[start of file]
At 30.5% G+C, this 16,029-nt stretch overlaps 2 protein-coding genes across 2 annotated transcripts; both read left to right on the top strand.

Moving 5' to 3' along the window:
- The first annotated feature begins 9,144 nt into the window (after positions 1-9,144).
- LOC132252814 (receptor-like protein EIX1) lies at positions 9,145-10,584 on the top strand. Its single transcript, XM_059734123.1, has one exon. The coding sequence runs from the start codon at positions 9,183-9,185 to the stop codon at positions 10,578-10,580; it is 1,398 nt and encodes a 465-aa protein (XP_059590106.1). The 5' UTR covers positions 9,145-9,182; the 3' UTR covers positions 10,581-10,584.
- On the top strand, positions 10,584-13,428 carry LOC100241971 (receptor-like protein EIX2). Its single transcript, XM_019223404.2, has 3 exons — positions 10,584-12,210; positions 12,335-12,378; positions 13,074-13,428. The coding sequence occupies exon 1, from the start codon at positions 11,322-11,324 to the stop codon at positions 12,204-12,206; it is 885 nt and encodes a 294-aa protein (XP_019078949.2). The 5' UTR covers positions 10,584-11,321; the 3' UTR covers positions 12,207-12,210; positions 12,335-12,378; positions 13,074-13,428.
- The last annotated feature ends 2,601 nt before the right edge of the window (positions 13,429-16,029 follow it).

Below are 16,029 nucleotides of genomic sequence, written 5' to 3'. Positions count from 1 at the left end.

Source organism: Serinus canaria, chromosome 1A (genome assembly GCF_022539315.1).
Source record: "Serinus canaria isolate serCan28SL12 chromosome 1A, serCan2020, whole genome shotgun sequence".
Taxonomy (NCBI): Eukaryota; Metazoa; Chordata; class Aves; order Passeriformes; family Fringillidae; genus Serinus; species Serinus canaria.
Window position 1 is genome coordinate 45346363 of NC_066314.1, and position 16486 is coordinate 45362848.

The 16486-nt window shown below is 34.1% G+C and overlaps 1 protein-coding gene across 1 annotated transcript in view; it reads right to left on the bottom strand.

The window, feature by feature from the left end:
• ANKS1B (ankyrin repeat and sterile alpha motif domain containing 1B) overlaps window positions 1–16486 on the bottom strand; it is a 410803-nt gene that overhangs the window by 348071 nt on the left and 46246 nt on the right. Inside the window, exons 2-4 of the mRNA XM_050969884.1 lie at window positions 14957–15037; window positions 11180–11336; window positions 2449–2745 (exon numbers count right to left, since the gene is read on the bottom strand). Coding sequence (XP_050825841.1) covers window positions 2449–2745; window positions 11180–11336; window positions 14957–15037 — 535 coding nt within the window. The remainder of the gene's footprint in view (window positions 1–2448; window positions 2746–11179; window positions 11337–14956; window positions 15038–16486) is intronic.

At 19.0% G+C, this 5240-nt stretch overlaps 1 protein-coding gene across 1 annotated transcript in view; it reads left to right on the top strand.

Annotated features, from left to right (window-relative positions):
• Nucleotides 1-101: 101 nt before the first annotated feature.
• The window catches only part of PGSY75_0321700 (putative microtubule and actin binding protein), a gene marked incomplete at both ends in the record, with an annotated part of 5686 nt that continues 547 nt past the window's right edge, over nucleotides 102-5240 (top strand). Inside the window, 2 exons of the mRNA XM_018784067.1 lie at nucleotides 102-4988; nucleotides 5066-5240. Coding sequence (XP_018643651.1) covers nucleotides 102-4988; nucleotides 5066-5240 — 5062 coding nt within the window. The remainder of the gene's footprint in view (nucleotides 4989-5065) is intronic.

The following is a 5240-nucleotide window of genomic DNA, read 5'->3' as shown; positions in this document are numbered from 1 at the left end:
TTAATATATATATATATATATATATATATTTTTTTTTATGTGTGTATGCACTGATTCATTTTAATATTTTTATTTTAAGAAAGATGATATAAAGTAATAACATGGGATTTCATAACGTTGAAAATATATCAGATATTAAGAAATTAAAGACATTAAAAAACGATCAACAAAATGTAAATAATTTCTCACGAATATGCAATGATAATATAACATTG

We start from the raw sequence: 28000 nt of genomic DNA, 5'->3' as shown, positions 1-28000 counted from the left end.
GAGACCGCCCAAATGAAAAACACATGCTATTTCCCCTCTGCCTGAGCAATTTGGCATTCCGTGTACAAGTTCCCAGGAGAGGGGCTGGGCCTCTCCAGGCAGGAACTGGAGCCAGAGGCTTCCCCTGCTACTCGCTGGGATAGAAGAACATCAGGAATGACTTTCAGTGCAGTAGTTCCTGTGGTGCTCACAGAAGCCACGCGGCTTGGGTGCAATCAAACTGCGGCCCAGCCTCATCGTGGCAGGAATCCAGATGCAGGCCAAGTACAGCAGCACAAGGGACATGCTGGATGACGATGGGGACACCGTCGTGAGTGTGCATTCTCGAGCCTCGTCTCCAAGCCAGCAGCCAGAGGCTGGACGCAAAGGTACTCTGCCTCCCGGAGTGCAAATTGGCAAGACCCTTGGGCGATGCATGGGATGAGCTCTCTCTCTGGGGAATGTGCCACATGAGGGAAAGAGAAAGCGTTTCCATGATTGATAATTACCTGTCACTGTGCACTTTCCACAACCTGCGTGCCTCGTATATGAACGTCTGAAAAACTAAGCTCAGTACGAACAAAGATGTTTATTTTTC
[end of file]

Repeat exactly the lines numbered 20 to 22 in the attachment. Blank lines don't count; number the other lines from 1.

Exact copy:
TTAATATATATATATATATATATATATATTTTTTTTTATGTGTGTATGCACTGATTCATTTTAATATTTTTATTTTAAGAAAGATGATATAAAGTAATAACATGGGATTTCATAACGTTGAAAATATATCAGATATTAAGAAATTAAAGACATTAAAAAACGATCAACAAAATGTAAATAATTTCTCACGAATATGCAATGATAATATAACATTG

We start from the raw sequence: 28000 nt of genomic DNA, 5'->3' as shown, positions 1-28000 counted from the left end.
GAGACCGCCCAAATGAAAAACACATGCTATTTCCCCTCTGCCTGAGCAATTTGGCATTCCGTGTACAAGTTCCCAGGAGAGGGGCTGGGCCTCTCCAGGCAGGAACTGGAGCCAGAGGCTTCCCCTGCTACTCGCTGGGATAGAAGAACATCAGGAATGACTTTCAGTGCAGTAGTTCCTGTGGTGCTCACAGAAGCCACGCGGCTTGGGTGCAATCAAACTGCGGCCCAGCCTCATCGTGGCAGGAATCCAGATGCAGGCCAAGTACAGCAGCACAAGGGACATGCTGGATGACGATGGGGACACCGTCGTGAGTGTGCATTCTCGAGCCTCGTCTCCAAGCCAGCAGCCAGAGGCTGGACGCAAAGGTACTCTGCCTCCCGGAGTGCAAATTGGCAAGACCCTTGGGCGATGCATGGGATGAGCTCTCTCTCTGGGGAATGTGCCACATGAGGGAAAGAGAAAGCGTTTCCATGATTGATAATTACCTGTCACTGTGCACTTTCCACAACCTGCGTGCCTCGTATATGAACGTCTGAAAAACTAAGCTCAGTACGAACAAAGATGTTTATTTTTC